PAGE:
“What was he doing there, so late in the night, I wonder?”

“You have no idea?”

Jeremy turned toward his father.  “None.  I am at a loss, unless he simply could not sleep and felt a need to go to Robert’s grave.”

“I have done such a thing before.  Last night, for instance, I returned to the Brandywine battlefield.”

“Sir!  Such an action is not reasonable.”  Jeremy hesitated to use the word  ‘responsible’.  He had chided this particular commanding officer one too many times already.  “Especially for you.”

The Frenchman’s smile was rueful.  “Since when does the heart listen to reason?  So many brave men.  So much loss.”

“General?” a soft voice called from outside the tent.

Lafayette removed his hand from Jeremy’s shoulder and turned toward the tent’s opening.  “Scipio, is that you?”

A mulatto youth with skin that tended to the color of coffee with milk stepped inside.  He was a good hand shorter than the general, and had a thick head of curly black hair.  He wasn’t dressed as a soldier, but was well attired in a fine woolen suit of blue with dun colored breeches.  “Yes, sir.  There’s a post rider come in.”

“Is there anything from General Washington?”

Scipio grinned.  “Aye, sir.  It’s waiting in your tent.”

“Good man.  Tell the men I will read it first, and then join them.”

“Yes, sir!” the youth said with a salute.

When Jeremy had first heard of Lafayette, the Frenchman’s ebullient nature had been emphasized.  His penchant for excitability, his desire for glory; his joie de vivre.  The man he was coming to know was all of those things, but there was something more – a sadness that lingered, a sense of longing and loss.

His commanding officer seemed to sense his scrutiny.  When he turned back, any sign of weakness or uncertainty was gone.  “I would say bonne nuít, Jeremy Larkin, but the sun is nearly up and there is the business of the new day to attend to.  If I receive other intelligence concerning the attack on your father, I will send Scipio with it.  You look as if you could use some sleep.  Consider that another order,” he added with a dimpled grin.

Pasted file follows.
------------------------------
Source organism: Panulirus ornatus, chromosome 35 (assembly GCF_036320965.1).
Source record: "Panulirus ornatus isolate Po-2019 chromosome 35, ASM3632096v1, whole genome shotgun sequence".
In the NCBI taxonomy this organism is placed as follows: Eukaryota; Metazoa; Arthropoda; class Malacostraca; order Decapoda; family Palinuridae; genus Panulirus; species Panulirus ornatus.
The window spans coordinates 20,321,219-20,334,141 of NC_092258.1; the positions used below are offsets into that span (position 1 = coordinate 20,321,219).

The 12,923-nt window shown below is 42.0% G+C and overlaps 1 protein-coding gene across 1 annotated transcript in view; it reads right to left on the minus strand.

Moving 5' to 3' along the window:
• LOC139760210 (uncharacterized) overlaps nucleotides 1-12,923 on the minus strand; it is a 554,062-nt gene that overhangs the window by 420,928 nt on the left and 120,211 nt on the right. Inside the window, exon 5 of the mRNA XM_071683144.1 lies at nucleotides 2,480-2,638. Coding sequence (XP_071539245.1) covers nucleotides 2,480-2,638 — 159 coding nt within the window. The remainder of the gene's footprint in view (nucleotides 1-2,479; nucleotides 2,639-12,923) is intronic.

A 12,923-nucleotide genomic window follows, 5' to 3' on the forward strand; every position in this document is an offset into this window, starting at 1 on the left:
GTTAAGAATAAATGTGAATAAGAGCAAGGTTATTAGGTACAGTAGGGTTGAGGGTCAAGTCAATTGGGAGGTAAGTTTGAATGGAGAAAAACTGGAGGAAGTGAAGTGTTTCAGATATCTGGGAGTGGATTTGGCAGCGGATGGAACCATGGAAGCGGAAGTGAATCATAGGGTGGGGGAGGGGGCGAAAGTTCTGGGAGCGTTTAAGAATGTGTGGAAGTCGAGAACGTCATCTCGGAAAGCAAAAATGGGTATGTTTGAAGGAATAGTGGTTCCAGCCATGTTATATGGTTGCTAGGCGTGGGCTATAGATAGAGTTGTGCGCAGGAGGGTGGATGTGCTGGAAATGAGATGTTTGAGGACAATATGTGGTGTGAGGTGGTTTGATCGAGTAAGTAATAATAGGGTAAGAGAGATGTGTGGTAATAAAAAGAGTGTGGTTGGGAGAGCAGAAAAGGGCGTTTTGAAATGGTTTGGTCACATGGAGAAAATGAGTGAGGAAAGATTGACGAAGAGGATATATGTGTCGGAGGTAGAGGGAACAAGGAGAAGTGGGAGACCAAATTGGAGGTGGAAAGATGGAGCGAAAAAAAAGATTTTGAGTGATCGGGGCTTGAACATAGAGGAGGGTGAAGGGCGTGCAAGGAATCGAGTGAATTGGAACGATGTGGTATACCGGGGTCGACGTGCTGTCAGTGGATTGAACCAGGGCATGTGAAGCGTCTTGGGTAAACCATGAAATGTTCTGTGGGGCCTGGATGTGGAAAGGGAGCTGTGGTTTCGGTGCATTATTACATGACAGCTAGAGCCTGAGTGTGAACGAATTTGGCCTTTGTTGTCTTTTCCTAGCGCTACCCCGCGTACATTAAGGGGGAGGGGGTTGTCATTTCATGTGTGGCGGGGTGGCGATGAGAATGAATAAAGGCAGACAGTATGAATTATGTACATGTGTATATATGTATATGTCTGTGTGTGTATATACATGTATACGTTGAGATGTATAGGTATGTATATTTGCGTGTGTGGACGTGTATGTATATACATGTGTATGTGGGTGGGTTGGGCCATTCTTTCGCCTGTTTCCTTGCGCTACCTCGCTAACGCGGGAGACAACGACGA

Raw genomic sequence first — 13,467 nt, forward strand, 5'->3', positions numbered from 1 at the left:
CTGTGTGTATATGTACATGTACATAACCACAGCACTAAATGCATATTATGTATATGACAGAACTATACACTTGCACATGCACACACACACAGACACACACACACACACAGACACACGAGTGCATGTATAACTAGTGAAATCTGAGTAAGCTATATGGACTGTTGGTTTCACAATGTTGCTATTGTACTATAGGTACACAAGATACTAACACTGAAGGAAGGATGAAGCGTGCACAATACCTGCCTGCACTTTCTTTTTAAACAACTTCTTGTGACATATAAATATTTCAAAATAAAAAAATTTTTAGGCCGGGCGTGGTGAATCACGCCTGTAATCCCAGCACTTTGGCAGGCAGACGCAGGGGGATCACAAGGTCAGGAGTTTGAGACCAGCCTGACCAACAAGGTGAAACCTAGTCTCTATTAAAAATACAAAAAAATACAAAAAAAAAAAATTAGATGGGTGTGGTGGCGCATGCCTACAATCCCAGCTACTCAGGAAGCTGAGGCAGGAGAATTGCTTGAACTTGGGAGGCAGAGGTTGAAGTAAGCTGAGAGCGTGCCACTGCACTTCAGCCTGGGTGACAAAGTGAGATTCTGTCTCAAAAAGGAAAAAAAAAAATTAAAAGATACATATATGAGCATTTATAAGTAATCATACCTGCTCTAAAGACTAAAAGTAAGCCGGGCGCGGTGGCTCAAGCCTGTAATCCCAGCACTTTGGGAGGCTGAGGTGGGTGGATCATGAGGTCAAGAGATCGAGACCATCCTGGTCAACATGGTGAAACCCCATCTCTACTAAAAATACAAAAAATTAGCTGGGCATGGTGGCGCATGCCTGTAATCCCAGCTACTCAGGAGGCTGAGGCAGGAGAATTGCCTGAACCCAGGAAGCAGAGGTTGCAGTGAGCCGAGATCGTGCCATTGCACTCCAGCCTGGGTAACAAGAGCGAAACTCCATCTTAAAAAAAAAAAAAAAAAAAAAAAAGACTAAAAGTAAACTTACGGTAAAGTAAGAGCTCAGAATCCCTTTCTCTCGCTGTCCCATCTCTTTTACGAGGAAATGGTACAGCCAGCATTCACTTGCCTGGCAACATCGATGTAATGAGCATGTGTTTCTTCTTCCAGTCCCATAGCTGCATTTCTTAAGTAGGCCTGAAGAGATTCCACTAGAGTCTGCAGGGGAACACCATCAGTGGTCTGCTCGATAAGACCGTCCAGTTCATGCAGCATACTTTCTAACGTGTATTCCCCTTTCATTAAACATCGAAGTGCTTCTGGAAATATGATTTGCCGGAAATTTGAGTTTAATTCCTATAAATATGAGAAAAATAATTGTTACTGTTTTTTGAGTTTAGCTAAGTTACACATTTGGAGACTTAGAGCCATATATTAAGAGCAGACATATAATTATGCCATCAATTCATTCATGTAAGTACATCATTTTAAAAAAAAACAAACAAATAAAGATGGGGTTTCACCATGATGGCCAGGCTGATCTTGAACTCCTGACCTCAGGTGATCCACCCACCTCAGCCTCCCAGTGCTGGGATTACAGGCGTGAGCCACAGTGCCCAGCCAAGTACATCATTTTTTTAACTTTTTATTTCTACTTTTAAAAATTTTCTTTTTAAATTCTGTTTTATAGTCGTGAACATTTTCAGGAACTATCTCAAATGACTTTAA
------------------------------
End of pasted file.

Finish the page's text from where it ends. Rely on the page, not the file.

Jeremy rose to his feet and saluted.  “Sir.”

The Frenchman looked as if he might say something else, but he shook his head and dismissed it.  Then he ducked through the opening and disappeared into the camp.

Jeremy took his seat again and reached out to his father.  Taking his hand in his, he found it slightly feverish.  It was the first sign of the infection – and of the fight yet to come.  As he pressed the wrinkled fingers between his own, his father stirred and licked his lips.  Then he groaned.  “Water…give me water….”

Rising, Jeremy went to get some.  On his return he gently lifted the older man’s head and pressed the cup to his lips.  A moment later he said, “There, Father.  Is that better?”

Samuel Larkin nodded.  Then he frowned.  “Jeremy?  Is that you, boy?”

“Aye, Father.  I am here.”

His father’s pale blue eyes traveled the walls of the tent to the open flap and back again.  “Where are we?” he asked.

“In Lafayette’s camp.  One of his men found you lying not far from Robert’s grave.”  He paused.  “You’ve been shot.”

“I remember.  I remember….”

“What, Father?  What do you remember?”

 His father had been about to speak, but suddenly grew silent.  For a moment he said nothing, and then only, “It is a blur.  I don’t recall anything.”

In his present condition some confusion was to be expected.  Jeremy placed his hand atop the older man’s and said, “Rest, sir.  Do not distress yourself.”

“Is the…general here?  Could I…talk to him?”

Jeremy frowned.  “About what?”

“Oh, just…to thank him.”

“General Lafayette was here a moment ago.  I believe he has gone to his tent to confer with his men.  Later, I will ask one of them to see if he has time to return.”

His father’s hand trembled as it clasped his arm.  “You…you will stay with me until then…will you not, son?”

“Aye.”

“Promise me.”

“Sir, you know I would not leave you – ”

“You must promise, Jeremy.”

His father’s distress frightened him.  “I promise.  Now, rest.”

            The older man nodded weakly, seemingly assuaged.  “You’re a good boy, Jeremy.  You know…I love you, in spite of everything….  Don’t you?”

Tears welled in his eyes as he gripped his father’s hand.  “I know.”

Another nod, even weaker, and then his father fell unconscious once more.

Jeremy waited by his side some time, to see if he would rouse again.  When he did not, he rose to his feet intending to find out what news the post rider had brought.  As he reached the door, he was stopped by the promise he had just made his father.  It was foolish.  Here, in the general’s camp, they were safe.  Still, a promise was a promise, and so Jeremy turned back and headed for his seat.  Taking it, he leaned back in the chair and willed himself to go to sleep.

When Isak roused him some hours later, Jeremy was stiff and sore.

And his father was delirious.